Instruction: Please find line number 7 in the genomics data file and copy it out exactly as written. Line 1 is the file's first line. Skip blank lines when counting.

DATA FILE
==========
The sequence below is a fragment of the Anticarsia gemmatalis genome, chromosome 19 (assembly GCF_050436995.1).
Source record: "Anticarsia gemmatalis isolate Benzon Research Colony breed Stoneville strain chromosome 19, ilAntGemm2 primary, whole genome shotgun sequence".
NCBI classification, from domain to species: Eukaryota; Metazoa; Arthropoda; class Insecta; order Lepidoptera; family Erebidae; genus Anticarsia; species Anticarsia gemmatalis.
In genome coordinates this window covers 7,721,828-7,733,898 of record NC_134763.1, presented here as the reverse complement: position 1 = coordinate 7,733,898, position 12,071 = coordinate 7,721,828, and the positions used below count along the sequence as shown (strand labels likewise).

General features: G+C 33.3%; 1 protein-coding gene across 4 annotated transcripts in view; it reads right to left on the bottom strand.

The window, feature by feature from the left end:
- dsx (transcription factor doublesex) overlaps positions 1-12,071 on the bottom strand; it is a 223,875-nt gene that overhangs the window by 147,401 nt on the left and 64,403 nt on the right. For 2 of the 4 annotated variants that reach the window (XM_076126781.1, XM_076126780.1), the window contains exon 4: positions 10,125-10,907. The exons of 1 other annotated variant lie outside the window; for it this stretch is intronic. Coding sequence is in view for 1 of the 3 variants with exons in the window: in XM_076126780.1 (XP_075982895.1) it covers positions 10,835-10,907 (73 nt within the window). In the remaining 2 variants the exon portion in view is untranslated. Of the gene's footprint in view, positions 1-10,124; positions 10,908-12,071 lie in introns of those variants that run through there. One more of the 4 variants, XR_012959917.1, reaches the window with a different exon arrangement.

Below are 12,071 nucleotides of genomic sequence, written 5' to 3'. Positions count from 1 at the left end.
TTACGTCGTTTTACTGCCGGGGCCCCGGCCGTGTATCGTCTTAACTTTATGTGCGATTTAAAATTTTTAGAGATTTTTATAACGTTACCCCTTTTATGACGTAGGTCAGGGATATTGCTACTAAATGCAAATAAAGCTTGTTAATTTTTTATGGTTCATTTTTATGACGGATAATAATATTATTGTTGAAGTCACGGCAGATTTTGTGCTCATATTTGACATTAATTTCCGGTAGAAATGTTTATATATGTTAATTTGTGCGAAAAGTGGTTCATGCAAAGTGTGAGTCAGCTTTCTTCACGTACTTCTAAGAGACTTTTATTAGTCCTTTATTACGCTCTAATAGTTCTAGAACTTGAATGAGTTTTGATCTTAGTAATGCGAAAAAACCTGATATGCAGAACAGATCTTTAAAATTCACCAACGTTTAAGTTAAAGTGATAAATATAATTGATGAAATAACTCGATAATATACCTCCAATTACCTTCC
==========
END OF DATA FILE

- dsx (transcription factor doublesex) overlaps positions 1-12,071 on the bottom strand; it is a 223,875-nt gene that overhangs the window by 147,401 nt on the left and 64,403 nt on the right. For 2 of the 4 annotated variants that reach the window (XM_076126781.1, XM_076126780.1), the window contains exon 4: positions 10,125-10,907. The exons of 1 other annotated variant lie outside the window; for it this stretch is intronic. Coding sequence is in view for 1 of the 3 variants with exons in the window: in XM_076126780.1 (XP_075982895.1) it covers positions 10,835-10,907 (73 nt within the window). In the remaining 2 variants the exon portion in view is untranslated. Of the gene's footprint in view, positions 1-10,124; positions 10,908-12,071 lie in introns of those variants that run through there. One more of the 4 variants, XR_012959917.1, reaches the window with a different exon arrangement.